What Cinnamon can learn from KDE


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Like the laws of physics tell us, for every article, there’s an equal counter-article. Indeed, it is time to complete the battle royale started last week. In the first piece, we compared KDE and Cinnamon, arguably the two leading desktop environments in the Linux world, from the perspective of the former, in terms of what it can learn from its younger rival. Previously on Star Trek … I mean Netrunner, we saw that Cinnamon benefits from a jolly nippy development speed, both because of its age and size as a project, a tightly knit sense of belonging with the user… Continue Reading

Muon Discover, taking a cue from mobile


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I’ve argued in the past that it was on the womb of Linux where the “App Store” model first kicked, not on the iPhone or the iPad or Symbian. However, sometimes in typical Linux’s fashion it was never given the importance it had, yes people argued some distributions were easier than Microsoft Windows because of it (and they were right) but very few seemed to identified this ingenious feature as potentially revolutionary for the entire world. In the long run, this meant that it was not out of our stadium that the ball first hit the head of consumers, it… Continue Reading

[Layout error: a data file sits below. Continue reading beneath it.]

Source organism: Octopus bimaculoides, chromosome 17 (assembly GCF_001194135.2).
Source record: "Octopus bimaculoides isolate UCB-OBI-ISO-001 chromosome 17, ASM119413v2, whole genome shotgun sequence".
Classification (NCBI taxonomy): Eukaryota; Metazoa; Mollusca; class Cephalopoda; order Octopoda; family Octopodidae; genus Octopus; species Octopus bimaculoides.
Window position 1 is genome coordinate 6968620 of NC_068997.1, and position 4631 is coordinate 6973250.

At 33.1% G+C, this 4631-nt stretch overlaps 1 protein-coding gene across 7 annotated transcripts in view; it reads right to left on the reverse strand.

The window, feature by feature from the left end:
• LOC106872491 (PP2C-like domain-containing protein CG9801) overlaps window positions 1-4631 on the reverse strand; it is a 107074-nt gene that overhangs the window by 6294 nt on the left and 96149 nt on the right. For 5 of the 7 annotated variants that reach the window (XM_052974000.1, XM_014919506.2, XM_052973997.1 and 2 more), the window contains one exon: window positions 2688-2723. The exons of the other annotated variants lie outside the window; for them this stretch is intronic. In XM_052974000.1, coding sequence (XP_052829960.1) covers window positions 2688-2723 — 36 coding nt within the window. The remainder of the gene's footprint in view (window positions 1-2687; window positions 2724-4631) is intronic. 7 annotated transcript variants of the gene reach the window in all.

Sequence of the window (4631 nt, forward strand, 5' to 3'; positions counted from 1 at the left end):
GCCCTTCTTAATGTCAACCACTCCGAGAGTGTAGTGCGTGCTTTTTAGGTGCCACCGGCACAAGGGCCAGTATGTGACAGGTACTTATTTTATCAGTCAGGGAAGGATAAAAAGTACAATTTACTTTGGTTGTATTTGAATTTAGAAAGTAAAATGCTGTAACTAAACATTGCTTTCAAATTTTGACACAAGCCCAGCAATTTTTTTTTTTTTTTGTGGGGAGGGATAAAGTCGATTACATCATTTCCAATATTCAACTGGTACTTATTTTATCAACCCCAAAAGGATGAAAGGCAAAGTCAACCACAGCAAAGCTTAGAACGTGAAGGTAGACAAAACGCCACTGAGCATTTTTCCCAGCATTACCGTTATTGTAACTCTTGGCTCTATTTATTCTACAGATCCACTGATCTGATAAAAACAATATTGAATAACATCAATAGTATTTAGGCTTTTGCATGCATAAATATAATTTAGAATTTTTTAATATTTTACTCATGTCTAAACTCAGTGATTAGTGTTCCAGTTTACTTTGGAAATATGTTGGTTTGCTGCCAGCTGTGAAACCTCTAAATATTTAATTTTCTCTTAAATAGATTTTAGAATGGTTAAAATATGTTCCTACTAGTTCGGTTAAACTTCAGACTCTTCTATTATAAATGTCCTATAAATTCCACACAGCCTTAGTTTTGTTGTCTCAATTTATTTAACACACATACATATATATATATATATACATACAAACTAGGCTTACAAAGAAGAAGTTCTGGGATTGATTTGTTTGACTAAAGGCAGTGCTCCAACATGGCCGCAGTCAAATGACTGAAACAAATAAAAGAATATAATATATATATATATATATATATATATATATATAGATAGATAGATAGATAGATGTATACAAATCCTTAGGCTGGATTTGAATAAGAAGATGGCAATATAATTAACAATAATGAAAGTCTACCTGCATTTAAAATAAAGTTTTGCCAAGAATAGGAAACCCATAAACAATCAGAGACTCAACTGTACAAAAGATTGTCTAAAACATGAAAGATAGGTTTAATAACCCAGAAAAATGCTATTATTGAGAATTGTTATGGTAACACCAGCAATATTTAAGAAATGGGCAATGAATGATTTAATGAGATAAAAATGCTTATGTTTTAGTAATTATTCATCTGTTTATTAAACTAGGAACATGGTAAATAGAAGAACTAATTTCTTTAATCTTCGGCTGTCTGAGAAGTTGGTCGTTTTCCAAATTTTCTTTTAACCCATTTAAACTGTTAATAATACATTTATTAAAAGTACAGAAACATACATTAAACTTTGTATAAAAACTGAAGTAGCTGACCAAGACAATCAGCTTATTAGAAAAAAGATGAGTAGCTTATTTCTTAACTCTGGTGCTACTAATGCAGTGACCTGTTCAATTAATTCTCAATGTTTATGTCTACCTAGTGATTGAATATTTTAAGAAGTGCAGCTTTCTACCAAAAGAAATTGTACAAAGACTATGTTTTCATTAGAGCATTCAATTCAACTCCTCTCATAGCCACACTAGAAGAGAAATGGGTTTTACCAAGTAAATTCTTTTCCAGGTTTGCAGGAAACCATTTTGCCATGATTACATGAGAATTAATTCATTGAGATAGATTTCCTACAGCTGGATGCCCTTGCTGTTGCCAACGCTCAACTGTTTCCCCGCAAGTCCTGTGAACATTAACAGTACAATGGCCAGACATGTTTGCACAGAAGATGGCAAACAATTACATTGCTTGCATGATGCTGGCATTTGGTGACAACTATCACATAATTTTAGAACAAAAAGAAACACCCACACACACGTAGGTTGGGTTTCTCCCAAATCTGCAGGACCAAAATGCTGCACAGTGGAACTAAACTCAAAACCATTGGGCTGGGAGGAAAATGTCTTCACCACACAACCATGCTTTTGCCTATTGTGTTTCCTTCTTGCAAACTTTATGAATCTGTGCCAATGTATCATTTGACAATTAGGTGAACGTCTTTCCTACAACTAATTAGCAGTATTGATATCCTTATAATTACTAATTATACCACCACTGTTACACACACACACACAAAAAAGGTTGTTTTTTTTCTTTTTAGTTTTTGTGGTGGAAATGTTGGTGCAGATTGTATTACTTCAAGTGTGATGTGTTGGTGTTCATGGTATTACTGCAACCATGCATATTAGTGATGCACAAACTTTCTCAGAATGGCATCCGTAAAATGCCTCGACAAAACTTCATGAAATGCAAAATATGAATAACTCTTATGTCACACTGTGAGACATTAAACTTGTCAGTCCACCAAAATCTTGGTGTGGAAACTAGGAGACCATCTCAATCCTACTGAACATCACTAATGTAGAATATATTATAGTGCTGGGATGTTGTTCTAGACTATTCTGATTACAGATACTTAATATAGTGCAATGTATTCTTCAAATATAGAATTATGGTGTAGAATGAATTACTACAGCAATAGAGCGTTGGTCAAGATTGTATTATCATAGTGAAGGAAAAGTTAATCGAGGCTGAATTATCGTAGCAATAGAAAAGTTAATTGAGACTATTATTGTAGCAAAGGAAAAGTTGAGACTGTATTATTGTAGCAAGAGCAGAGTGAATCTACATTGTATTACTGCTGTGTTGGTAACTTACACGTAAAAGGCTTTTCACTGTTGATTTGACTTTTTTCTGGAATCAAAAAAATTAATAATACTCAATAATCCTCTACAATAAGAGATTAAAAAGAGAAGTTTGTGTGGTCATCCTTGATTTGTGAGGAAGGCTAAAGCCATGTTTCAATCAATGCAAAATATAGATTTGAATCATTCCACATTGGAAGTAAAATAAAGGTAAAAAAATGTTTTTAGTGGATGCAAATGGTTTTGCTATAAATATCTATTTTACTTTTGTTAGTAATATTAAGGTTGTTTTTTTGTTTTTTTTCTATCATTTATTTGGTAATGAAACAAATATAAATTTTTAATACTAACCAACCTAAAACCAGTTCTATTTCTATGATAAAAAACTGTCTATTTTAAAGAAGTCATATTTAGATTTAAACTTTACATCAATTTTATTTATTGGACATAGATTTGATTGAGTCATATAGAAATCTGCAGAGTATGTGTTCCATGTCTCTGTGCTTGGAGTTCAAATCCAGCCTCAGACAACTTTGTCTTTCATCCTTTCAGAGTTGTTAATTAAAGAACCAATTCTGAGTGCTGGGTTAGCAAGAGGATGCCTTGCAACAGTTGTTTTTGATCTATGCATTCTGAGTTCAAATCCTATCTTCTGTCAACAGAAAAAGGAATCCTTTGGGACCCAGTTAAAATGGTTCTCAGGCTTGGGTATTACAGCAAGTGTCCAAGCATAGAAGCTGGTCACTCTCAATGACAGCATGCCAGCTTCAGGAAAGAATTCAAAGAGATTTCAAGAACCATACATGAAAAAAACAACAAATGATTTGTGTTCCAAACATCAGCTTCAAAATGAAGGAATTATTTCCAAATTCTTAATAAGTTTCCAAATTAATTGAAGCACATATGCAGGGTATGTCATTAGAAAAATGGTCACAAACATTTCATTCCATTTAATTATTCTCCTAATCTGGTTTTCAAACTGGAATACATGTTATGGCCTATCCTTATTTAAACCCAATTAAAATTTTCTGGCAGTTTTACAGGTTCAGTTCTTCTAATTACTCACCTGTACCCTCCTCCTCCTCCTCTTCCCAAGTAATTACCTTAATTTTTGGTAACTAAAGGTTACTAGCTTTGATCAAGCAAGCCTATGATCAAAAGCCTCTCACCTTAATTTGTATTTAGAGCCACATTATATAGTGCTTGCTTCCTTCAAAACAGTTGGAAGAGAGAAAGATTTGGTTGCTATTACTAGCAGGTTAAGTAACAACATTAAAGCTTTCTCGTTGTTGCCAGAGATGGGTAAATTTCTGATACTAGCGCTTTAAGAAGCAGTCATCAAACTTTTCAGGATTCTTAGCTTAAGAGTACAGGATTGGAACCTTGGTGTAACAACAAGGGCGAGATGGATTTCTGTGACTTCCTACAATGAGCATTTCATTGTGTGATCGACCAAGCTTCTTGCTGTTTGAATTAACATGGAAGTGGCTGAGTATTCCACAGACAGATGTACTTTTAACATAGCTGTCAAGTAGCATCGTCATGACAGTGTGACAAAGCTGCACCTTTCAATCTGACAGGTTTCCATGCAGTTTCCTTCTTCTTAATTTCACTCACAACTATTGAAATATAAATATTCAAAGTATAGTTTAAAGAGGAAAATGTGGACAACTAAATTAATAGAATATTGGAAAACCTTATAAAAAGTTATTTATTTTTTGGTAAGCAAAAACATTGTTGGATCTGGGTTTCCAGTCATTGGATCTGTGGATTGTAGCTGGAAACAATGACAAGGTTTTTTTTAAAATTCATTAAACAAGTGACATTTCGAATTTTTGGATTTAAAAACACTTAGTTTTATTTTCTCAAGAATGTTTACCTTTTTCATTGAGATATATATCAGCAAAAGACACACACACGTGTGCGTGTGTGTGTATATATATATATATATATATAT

Tomahawk: One music player to rule them all


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Honoring the net in Netrunner, new applications are always considered in the context of our current world, our cloud connected world. Starting from 13.06 onward Amarok will cease to be Netrunner’s default music player and will superseded by Tomahawk, a relatively new comer to the scene of open source applications developed using the marvelous “Cute” toolkit. Tomahawk’s has one big goal: Merging your local music and your cloud music experience into a single frictionless whole. Let’s dive in. Greetings, pick your favorite web services A breath of fresh air: The very first screen asks you to tick your favorite services, setting them… Continue Reading

What KDE can learn from Cinnamon


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Well, this ought to be interesting. Battle royale, except we have no gentry, just the two seemingly and arguably dominant desktop environments for Linux. In my humble and narrow perception, there has been a dramatic shift in the Linux desktop usage in the past several years. Come the season of Gnome 3, a split happened in the community, breaking the decade old Gnome-KDE dominance. A whole generation of desktop environments was born, forked and knifed. Unity took its own path, Gnome 2 returned as MATE, and Gnome 3 was eclipsed by Cinnamon. Only KDE remained as it was, and now… Continue Reading